Our Love for Linen

This week we welcomed our new range of European and Japanese Linens, and they've got us thinking about those outfit staples we have on repeat in our trans-seasonal wardrobes. Think throw-on dresses, thrash worthy trousers, layering blazers or even that slouchy trench you can't go without. 
What better way to celebrate the new collection than with a pattern round-up, and our teams tips for making working with linen easy as pie.
Linen Loving Patterns
It goes without saying that a linen shirt is an absolute wardrobe essential. Whether it's an airy beach cover up or a lined evening shacket, a linen shirt can be layered up or worn down for just about every occasion.
Why not try:
Anca Shirt | Ines Shirt | Bresso Shirt | Constance Blouse
There is nothing better than a pair of staple pants that can be thrown on with absolutely anything. Matching linen shirt for sunday strolling? Check. Silk Cami and an oversized blazer for Friday evening drinks? Check. Bare feet and your favourite pair of togs for lounging around the bach? Check, check, check!
Why not try:
McKenzie Pant | Jackie Trousers | Ponoma Pant | Guise Pants
If it's a sneakers and hair claw day, this is a winner. Strap on some heels and statement earrings, and suddenly it's a wedding worthy outfit.  We just can't go past the humble linen jumpsuit, an all-in-one outfit worth hanging in everyone's wardrobe.
Why not try:
Mirri Jumpsuit | Thelma Boilersuit | Dana Jumpsuit | Tulia Jumpsuit
Last but not least, the all important outerwear. Lucky for us, Linen truly is the ideal trans-seasonal fabric; perfect for a lightweight summer jacket or lined for an easy layer when a chill hits. It's hard to go past the classic blazer, you could opt for a slouchy trench, or go long and sleeveless for something a bit different.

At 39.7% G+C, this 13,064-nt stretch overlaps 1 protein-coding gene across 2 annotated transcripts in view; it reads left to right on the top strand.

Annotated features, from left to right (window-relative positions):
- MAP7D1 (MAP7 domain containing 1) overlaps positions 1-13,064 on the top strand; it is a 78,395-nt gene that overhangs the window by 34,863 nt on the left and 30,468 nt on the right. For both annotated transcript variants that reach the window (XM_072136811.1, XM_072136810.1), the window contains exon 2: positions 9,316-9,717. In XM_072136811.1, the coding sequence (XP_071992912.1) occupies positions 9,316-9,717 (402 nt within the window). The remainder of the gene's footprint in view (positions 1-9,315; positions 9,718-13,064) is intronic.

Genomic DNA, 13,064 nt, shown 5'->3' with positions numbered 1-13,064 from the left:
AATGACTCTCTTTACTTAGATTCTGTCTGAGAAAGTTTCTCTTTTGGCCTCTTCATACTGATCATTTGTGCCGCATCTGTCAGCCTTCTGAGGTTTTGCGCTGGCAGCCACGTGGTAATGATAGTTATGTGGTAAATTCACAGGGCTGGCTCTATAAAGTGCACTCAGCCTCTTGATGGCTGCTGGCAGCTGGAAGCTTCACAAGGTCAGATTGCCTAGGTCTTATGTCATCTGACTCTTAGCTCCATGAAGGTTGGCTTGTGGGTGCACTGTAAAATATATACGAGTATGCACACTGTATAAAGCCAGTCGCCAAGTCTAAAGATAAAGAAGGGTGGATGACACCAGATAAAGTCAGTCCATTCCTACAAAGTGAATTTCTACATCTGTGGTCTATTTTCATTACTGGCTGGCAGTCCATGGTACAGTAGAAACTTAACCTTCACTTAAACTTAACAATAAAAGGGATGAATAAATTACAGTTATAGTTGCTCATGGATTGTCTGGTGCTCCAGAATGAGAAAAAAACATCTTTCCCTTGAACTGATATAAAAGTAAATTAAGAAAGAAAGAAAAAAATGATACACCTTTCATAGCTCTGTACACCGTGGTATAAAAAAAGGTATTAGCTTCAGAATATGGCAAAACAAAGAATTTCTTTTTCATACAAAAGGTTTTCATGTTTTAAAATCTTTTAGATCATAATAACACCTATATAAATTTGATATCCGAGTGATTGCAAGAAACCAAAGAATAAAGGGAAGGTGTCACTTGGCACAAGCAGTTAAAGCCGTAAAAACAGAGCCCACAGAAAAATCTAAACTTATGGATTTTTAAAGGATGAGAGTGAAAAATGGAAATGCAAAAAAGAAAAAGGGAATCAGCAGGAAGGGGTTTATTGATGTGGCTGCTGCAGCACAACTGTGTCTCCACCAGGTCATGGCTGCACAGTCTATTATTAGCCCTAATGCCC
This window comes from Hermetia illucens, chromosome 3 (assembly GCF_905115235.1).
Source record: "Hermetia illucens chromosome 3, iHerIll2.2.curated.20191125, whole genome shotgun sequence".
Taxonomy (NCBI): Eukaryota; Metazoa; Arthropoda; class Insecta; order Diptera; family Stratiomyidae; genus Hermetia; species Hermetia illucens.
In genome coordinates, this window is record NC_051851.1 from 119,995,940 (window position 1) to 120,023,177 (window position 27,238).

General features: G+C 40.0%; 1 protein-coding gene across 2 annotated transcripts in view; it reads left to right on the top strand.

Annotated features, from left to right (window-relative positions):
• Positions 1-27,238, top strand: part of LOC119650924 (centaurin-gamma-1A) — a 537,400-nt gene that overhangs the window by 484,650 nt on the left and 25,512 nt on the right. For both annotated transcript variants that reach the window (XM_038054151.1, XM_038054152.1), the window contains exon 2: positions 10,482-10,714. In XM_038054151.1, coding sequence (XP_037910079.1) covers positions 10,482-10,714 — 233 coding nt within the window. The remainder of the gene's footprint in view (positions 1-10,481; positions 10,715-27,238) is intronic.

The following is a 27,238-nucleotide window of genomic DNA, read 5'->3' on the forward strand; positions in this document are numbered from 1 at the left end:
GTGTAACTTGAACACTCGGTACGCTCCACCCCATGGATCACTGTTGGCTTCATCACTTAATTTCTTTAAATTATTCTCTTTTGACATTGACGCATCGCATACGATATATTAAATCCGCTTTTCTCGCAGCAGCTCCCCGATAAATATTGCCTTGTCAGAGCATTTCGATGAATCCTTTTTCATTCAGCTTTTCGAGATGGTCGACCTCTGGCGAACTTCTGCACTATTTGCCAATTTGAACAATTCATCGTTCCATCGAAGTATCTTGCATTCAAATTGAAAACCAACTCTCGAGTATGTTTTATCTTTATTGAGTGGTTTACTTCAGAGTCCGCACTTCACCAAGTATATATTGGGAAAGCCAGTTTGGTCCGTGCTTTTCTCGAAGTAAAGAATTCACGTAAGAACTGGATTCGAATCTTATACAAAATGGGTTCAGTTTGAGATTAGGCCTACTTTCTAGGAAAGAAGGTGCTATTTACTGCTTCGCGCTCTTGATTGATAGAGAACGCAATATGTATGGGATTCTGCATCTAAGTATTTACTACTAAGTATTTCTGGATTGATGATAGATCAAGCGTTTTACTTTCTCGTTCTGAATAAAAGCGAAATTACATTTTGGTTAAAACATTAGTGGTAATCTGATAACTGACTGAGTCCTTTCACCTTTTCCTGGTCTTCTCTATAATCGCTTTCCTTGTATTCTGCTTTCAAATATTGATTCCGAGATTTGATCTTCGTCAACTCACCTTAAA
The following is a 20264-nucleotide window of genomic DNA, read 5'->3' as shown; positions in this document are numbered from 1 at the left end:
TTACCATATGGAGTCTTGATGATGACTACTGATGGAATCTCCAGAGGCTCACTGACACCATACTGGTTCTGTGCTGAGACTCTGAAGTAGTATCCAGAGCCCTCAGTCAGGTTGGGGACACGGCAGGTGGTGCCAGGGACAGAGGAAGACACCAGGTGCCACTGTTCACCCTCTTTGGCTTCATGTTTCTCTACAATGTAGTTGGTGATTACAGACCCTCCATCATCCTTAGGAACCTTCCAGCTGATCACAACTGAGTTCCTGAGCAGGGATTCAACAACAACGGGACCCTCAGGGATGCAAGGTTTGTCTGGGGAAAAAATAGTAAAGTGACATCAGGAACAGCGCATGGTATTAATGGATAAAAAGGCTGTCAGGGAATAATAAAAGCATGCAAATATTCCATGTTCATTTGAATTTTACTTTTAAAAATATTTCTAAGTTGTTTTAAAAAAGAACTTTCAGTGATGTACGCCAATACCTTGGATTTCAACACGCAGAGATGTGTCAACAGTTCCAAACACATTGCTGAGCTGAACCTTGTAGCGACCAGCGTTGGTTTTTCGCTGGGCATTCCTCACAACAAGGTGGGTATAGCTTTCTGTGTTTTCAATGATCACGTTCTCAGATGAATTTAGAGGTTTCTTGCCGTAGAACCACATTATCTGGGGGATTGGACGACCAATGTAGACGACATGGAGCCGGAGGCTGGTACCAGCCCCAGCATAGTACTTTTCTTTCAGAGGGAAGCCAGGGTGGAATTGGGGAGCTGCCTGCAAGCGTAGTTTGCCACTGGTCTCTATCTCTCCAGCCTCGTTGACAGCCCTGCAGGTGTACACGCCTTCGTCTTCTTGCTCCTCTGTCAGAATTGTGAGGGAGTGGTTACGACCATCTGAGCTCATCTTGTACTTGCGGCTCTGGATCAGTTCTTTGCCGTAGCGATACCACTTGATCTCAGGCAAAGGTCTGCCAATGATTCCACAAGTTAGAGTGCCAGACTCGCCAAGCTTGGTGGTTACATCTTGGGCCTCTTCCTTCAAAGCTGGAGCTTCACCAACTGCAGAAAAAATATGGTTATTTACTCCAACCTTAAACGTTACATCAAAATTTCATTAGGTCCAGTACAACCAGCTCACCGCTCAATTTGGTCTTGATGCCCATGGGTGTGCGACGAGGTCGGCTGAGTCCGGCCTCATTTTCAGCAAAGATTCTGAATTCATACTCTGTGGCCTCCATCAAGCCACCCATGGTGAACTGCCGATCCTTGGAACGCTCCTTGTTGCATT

Monika Overcoat | Tracy Trench Coat | Wrap Blazer | Richmond Blazer
Quick tips for sewing with Linen
1) Always pre-wash your fabric. Hot wash is best to avoid any further shrinkage after sewing.
2) Always press post wash. Linen has a natural crease, but giving it a good press with steam post pre-wash will make sure you cut and sew your fabric more precisely.
3) Use tailors chalk or pencil. Some fabric markers can permanently mark linen, even faintly. Luckily we stock the world's best tailors chalk here.
4) Test your tension first. Because of the nature of their weave, linens tend to need a little more attention to your stitch tension. Test on a scrap piece before you dive in.
5) Finish properly. Because of linen's typical looser weave, it tends to unravel more easily than other fabrics. Take care when zig zagging or overlocking to make sure you've really secured the seams, or try flat felled or french seaming to really lock them in place.
6) Accept the wrinkles! The natural texture of linen means it tends to crease more, but this should be celebrated - who doesn't love a good tactile fabric?
Have we turned you into a Linen fanatic yet? Get your fix by shopping our full range of Linens here.
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